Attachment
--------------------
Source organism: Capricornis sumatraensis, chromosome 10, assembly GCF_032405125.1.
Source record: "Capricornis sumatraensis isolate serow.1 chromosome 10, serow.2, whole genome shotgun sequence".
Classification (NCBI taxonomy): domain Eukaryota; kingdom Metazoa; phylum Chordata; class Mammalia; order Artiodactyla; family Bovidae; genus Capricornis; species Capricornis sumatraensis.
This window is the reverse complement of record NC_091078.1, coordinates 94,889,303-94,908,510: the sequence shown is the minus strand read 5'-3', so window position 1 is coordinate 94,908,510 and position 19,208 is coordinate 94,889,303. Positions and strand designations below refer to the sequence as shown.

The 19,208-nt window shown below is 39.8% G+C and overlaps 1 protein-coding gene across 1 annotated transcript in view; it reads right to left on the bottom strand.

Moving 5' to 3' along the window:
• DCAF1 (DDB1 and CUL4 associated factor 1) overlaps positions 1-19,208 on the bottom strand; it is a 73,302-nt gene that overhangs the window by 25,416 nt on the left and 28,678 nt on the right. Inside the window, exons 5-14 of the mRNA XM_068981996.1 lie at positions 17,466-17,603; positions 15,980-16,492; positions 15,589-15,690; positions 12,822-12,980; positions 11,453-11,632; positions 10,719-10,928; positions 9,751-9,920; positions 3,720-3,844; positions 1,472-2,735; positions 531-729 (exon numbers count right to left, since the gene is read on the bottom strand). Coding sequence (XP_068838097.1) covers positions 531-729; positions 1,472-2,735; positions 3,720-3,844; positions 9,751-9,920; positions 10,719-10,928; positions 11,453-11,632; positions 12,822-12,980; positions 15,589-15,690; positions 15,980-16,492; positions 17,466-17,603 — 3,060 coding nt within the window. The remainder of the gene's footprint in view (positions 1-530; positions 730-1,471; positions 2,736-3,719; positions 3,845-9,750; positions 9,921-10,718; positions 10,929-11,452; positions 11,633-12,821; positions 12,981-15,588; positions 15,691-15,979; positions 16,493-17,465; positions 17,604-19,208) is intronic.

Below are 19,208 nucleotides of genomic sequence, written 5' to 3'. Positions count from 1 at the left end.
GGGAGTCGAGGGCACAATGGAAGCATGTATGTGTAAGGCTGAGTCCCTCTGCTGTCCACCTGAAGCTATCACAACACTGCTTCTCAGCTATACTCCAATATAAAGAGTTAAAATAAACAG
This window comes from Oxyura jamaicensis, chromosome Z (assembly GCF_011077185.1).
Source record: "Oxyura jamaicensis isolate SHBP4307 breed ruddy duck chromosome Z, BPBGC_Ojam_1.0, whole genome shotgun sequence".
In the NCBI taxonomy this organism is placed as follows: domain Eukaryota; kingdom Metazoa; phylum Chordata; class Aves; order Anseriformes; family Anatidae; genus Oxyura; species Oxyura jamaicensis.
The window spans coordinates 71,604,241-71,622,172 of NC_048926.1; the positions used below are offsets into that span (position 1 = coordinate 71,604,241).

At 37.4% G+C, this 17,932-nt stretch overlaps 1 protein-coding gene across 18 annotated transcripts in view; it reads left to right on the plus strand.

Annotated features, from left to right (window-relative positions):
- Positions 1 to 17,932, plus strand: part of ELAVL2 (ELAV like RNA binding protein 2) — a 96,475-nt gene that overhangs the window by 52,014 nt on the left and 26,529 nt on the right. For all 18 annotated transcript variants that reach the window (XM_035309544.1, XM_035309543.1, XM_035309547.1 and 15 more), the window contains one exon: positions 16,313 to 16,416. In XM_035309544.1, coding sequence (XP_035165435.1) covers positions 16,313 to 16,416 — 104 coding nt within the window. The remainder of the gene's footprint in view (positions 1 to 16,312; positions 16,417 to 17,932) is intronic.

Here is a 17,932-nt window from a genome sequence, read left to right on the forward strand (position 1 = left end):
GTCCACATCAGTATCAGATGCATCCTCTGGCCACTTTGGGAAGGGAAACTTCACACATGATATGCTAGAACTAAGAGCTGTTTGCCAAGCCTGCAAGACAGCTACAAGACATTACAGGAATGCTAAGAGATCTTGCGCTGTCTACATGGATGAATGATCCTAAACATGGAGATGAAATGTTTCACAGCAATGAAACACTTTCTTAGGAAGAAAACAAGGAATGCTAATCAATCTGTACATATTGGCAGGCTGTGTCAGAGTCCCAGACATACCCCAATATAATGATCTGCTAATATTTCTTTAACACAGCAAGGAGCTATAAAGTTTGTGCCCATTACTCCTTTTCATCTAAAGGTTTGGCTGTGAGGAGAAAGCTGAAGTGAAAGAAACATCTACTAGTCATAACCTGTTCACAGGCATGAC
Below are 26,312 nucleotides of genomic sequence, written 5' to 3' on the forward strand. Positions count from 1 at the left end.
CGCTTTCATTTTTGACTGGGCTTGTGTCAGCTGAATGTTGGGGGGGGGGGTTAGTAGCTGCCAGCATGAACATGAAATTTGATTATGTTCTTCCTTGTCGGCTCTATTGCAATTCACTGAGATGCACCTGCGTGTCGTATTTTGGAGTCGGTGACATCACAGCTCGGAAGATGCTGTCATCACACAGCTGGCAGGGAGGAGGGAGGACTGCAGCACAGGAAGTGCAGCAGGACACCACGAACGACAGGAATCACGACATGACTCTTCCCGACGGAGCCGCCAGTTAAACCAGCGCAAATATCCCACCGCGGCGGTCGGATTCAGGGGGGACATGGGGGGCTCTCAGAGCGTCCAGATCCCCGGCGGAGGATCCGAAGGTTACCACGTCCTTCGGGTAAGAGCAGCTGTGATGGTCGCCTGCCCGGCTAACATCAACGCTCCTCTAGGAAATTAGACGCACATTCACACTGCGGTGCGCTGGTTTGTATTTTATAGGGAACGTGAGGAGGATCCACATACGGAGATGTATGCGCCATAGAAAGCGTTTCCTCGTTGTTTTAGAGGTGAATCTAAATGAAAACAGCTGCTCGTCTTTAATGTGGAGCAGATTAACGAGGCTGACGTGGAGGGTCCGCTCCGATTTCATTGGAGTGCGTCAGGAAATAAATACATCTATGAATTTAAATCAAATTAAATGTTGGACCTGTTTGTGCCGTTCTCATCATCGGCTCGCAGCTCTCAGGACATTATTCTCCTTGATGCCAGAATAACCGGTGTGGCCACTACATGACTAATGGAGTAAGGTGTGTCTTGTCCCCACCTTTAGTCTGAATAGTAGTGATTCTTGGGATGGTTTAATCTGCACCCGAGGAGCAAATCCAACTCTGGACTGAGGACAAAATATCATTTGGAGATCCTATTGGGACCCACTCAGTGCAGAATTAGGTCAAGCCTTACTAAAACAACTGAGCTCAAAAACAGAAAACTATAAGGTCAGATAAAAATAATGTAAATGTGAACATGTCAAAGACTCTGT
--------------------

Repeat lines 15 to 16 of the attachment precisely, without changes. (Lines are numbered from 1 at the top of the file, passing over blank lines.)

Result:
Annotated features, from left to right (window-relative positions):
- Positions 1 to 17,932, plus strand: part of ELAVL2 (ELAV like RNA binding protein 2) — a 96,475-nt gene that overhangs the window by 52,014 nt on the left and 26,529 nt on the right. For all 18 annotated transcript variants that reach the window (XM_035309544.1, XM_035309543.1, XM_035309547.1 and 15 more), the window contains one exon: positions 16,313 to 16,416. In XM_035309544.1, coding sequence (XP_035165435.1) covers positions 16,313 to 16,416 — 104 coding nt within the window. The remainder of the gene's footprint in view (positions 1 to 16,312; positions 16,417 to 17,932) is intronic.